Law School Case Brief
People v. Hansen - 9 Cal. 4th 300, 36 Cal. Rptr. 2d 609, 885 P.2d 1022 (1994)
The courts have restricted the felonies that could support a conviction of second degree murder, based upon a felony-murder theory, to those felonies that are "inherently dangerous to human life," explaining that the justification for the imputation of implied malice under these circumstances is that, when society has declared certain inherently dangerous conduct to be felonious, a defendant should not be allowed to excuse himself by saying he was unaware of the danger to life.
Defendant Michael Hansen, during a drug purchase, gave money to the resident of a duplex dwelling. After failing to receive drugs in return, Hansen fired several shots into the dwelling. One of the bullets hit a 13-year-old girl in the head killing her. The jury convicted Hansen of second degree murder, and found true the allegation of personal use of a firearm during the commission of that offense, Cal. Pen. Code § 12022.5(a). The jury also found Hansen guilty of discharging a firearm at an inhabited dwelling house, Pen. Code, § 246. The trial court had instructed the jury on several theories of murder, including second degree felony murder as an unlawful killing that occurs during the commission or attempted commission of a felony inherently dangerous to human life, and further instructed that the felony of shooting at an inhabited dwelling is inherently dangerous to human life. The California Court of Appeal affirmed the conviction of second degree murder, but struck the firearm-use enhancement. The State sought further appellate review.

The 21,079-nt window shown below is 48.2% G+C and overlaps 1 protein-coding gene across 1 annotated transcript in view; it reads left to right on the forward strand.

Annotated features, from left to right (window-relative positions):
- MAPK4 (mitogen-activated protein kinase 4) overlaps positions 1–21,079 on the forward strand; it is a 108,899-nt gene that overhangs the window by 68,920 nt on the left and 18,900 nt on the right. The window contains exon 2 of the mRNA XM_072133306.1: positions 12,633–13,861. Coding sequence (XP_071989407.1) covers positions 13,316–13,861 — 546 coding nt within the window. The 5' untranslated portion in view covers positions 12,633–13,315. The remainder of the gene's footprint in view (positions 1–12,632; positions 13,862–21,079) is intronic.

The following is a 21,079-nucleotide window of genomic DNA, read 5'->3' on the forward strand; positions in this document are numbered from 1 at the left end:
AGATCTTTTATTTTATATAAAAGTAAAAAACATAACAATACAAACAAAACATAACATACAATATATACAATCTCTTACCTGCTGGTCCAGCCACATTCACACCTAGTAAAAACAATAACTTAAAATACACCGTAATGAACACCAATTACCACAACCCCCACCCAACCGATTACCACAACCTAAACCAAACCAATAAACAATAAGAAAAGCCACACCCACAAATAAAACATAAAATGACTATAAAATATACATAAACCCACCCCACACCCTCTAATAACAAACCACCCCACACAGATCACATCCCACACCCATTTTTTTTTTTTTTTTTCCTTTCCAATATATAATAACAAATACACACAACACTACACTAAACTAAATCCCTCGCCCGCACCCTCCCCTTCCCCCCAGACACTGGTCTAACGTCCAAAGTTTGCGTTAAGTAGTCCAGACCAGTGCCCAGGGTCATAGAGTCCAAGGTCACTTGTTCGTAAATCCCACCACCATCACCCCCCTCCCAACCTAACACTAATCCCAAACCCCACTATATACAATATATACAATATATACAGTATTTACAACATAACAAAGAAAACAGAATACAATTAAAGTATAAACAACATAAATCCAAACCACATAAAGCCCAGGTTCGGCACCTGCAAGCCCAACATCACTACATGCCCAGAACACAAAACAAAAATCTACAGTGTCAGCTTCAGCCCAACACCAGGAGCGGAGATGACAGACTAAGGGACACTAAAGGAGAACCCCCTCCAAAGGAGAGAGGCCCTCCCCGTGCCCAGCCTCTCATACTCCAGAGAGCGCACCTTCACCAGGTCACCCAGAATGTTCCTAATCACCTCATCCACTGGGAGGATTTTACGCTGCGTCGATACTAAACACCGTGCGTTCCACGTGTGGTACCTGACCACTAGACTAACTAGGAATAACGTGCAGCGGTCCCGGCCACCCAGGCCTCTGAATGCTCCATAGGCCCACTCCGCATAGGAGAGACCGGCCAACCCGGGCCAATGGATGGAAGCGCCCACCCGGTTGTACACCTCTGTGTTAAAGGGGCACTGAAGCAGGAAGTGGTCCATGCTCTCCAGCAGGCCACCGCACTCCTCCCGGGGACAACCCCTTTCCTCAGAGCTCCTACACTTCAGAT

Did the appellate court err in striking out the firearm use enhancement in defendant’s conviction?
The Supreme Court of California reversed the judgment of the Court of Appeal to the extent that it struck the firearm-use enhancement. The Court held that the offense under Pen. Code, § 246, of discharging a firearm at an inhabited dwelling house, was an inherently dangerous felony for purposes of the second degree felony-murder rule. The discharge of a firearm at an "inhabited" dwelling house--by statutory definition, a dwelling "currently being used for dwelling purposes, whether occupied or not"--was a felony the commission of which inherently involves a danger to human life. According to the Court, the said offense did not "merge" with a resulting homicide within the meaning of the Supreme Court doctrine that the felony-murder rule was not applicable where the only underlying felony was assault, and, therefore, the offense under Pen. Code, § 246, will support a conviction of second degree felony murder. The use of certain inherently dangerous felonies, including the discharge of a firearm at an inhabited dwelling house, as the predicate felony supporting application of the felony-murder rule will not elevate all felonious assaults to murder or otherwise subvert the legislative intent behind the rule.
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